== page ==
Skip to main content

More than half of all organizations that implement ERPs see positive ROI fairly quickly. However, most organizations say ERP implementation takes at least 6 months, which can delay the gratification.

A good ERP system can help you significantly increase efficiencies and decrease costs, all while improving support for a variety of business processes across your organization. So, pushing through those 6 months of implementation is worth it.

Find out more about the project management requirements for implementing an enterprise resource planning solution below, including what the six phases of ERP implementation are and why they’re important.

What is ERP Implementation?

ERP implementation encompasses all the work required to bring the right ERP solution into your business. It starts with awareness that ERP software is the right choice for your organization and covers all the effort from that point to when you successfully go live and have a fully-functioning system.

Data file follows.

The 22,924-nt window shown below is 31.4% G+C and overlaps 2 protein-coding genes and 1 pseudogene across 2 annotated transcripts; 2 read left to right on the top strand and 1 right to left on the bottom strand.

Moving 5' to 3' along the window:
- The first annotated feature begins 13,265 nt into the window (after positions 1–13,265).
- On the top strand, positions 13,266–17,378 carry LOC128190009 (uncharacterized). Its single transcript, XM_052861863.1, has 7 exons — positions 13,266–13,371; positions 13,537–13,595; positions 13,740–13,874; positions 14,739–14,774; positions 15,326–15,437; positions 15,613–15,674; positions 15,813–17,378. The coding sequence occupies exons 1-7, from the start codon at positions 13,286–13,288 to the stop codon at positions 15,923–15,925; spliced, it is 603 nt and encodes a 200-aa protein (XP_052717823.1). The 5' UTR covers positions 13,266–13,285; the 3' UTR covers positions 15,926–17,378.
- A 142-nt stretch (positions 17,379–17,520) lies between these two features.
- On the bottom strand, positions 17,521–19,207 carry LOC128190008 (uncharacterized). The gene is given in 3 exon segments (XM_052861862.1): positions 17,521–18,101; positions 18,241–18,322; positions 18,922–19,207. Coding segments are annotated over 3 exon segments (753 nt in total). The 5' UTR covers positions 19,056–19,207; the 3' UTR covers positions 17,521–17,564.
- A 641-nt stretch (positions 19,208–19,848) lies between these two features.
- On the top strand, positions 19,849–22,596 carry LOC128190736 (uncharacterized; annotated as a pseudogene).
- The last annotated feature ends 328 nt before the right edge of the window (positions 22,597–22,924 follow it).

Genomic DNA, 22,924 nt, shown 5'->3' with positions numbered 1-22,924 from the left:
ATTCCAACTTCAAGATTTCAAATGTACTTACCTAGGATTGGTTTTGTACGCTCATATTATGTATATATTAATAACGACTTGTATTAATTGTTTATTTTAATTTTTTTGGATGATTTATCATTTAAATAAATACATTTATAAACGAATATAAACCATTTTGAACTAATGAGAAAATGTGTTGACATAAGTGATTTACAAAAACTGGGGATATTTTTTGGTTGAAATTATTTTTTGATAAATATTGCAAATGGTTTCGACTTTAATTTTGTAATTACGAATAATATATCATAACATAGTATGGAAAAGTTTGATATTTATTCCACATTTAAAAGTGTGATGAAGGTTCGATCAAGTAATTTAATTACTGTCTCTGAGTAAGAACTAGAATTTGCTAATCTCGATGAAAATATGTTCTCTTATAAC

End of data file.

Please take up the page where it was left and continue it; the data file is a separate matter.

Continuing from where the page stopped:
Whether you have an existing on-premises solution that you want to migrate to a cloud-based ERP or you are just starting your enterprise resource planning journey, you’ll have to go through implementation. How well you plan for this endeavor and navigate the project management phases that come with it impacts your implementation's success.

The more successful your ERP implementation is, the more benefits you typically get once you roll out the new solution. That’s why it’s critical to start with a plan.

Why Do I Need a Plan?